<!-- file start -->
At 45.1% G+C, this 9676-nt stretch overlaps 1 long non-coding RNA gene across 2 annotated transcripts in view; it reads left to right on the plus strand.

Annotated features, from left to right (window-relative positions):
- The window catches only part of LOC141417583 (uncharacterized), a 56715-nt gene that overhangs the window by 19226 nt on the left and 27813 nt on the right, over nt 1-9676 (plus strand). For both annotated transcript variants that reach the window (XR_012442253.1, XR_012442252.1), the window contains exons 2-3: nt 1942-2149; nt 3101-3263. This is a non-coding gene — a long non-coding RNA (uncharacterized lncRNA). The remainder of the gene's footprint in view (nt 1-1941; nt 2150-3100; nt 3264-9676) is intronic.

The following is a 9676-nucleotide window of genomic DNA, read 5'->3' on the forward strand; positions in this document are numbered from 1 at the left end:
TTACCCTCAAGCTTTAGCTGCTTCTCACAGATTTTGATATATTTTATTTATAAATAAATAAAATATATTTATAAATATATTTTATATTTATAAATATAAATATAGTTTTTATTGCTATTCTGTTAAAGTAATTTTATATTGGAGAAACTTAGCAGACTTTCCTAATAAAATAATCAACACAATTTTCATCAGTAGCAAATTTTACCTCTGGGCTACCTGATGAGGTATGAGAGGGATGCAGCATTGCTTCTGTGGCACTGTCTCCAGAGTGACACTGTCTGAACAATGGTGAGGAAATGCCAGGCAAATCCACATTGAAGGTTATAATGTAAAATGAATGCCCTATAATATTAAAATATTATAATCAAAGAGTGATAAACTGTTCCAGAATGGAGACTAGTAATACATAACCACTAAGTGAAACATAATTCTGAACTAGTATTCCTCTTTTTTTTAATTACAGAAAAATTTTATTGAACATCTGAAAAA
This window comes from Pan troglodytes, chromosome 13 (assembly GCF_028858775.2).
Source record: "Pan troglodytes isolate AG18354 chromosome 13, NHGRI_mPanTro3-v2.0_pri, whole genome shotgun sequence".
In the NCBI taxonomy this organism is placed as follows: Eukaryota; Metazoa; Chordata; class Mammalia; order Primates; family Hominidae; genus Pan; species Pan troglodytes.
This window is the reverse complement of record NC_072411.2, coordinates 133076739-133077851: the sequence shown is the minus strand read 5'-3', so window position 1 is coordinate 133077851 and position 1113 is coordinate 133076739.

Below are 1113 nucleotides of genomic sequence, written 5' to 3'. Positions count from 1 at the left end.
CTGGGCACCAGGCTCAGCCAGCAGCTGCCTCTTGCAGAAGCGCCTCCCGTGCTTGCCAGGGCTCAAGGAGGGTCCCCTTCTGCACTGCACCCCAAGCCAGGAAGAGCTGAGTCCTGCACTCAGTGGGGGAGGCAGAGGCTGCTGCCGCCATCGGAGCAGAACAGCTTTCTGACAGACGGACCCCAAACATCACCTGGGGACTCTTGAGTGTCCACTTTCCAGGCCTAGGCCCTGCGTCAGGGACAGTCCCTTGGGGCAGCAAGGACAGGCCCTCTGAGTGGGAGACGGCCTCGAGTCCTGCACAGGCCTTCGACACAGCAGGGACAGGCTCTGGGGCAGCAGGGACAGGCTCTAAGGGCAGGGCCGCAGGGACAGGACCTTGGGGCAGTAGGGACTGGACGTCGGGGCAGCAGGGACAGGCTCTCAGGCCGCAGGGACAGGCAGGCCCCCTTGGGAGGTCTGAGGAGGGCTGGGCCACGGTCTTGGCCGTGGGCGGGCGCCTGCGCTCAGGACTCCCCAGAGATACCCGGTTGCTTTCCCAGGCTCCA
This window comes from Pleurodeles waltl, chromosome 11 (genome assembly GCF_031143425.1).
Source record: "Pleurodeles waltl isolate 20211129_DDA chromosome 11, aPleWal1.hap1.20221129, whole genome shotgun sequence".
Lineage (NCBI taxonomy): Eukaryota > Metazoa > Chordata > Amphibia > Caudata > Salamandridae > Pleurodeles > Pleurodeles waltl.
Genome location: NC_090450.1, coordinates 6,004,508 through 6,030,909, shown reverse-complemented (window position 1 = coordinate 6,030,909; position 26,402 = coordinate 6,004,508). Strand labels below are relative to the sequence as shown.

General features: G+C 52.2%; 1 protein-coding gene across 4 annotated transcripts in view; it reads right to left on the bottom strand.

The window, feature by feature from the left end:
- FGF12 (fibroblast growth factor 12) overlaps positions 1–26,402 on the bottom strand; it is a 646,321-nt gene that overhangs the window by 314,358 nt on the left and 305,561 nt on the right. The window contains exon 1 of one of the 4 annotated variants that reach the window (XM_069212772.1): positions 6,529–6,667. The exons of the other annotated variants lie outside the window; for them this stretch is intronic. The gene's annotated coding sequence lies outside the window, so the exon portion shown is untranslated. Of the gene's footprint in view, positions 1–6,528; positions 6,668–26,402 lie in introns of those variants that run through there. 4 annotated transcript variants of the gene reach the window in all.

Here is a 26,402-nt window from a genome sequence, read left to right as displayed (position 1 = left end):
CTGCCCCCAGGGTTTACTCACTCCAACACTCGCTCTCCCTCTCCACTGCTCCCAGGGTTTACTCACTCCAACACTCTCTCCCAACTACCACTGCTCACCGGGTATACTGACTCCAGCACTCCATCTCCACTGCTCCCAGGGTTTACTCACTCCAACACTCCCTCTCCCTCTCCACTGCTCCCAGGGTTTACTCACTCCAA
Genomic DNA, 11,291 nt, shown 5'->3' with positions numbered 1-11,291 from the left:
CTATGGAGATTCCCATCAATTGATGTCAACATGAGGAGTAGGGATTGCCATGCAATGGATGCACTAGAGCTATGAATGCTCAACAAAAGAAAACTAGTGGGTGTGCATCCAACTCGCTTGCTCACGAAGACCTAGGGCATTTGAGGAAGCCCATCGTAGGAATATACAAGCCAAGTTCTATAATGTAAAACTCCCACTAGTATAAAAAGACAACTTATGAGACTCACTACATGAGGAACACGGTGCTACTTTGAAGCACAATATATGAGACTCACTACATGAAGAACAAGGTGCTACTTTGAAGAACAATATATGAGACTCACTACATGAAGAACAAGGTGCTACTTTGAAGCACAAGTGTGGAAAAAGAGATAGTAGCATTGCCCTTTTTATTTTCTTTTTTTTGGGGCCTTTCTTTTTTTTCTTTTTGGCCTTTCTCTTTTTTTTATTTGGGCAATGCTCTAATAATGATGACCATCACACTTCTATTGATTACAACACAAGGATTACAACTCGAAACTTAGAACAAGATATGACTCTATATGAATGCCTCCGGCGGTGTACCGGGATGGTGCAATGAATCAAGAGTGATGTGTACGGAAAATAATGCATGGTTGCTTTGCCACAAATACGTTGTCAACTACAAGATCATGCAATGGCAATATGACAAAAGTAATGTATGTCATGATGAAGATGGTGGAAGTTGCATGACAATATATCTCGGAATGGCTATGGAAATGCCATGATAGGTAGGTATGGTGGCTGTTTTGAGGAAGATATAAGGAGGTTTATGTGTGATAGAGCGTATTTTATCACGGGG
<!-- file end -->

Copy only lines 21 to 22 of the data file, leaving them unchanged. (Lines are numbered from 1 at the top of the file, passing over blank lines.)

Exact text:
Genomic DNA, 11,291 nt, shown 5'->3' with positions numbered 1-11,291 from the left:
CTATGGAGATTCCCATCAATTGATGTCAACATGAGGAGTAGGGATTGCCATGCAATGGATGCACTAGAGCTATGAATGCTCAACAAAAGAAAACTAGTGGGTGTGCATCCAACTCGCTTGCTCACGAAGACCTAGGGCATTTGAGGAAGCCCATCGTAGGAATATACAAGCCAAGTTCTATAATGTAAAACTCCCACTAGTATAAAAAGACAACTTATGAGACTCACTACATGAGGAACACGGTGCTACTTTGAAGCACAATATATGAGACTCACTACATGAAGAACAAGGTGCTACTTTGAAGAACAATATATGAGACTCACTACATGAAGAACAAGGTGCTACTTTGAAGCACAAGTGTGGAAAAAGAGATAGTAGCATTGCCCTTTTTATTTTCTTTTTTTTGGGGCCTTTCTTTTTTTTCTTTTTGGCCTTTCTCTTTTTTTTATTTGGGCAATGCTCTAATAATGATGACCATCACACTTCTATTGATTACAACACAAGGATTACAACTCGAAACTTAGAACAAGATATGACTCTATATGAATGCCTCCGGCGGTGTACCGGGATGGTGCAATGAATCAAGAGTGATGTGTACGGAAAATAATGCATGGTTGCTTTGCCACAAATACGTTGTCAACTACAAGATCATGCAATGGCAATATGACAAAAGTAATGTATGTCATGATGAAGATGGTGGAAGTTGCATGACAATATATCTCGGAATGGCTATGGAAATGCCATGATAGGTAGGTATGGTGGCTGTTTTGAGGAAGATATAAGGAGGTTTATGTGTGATAGAGCGTATTTTATCACGGGG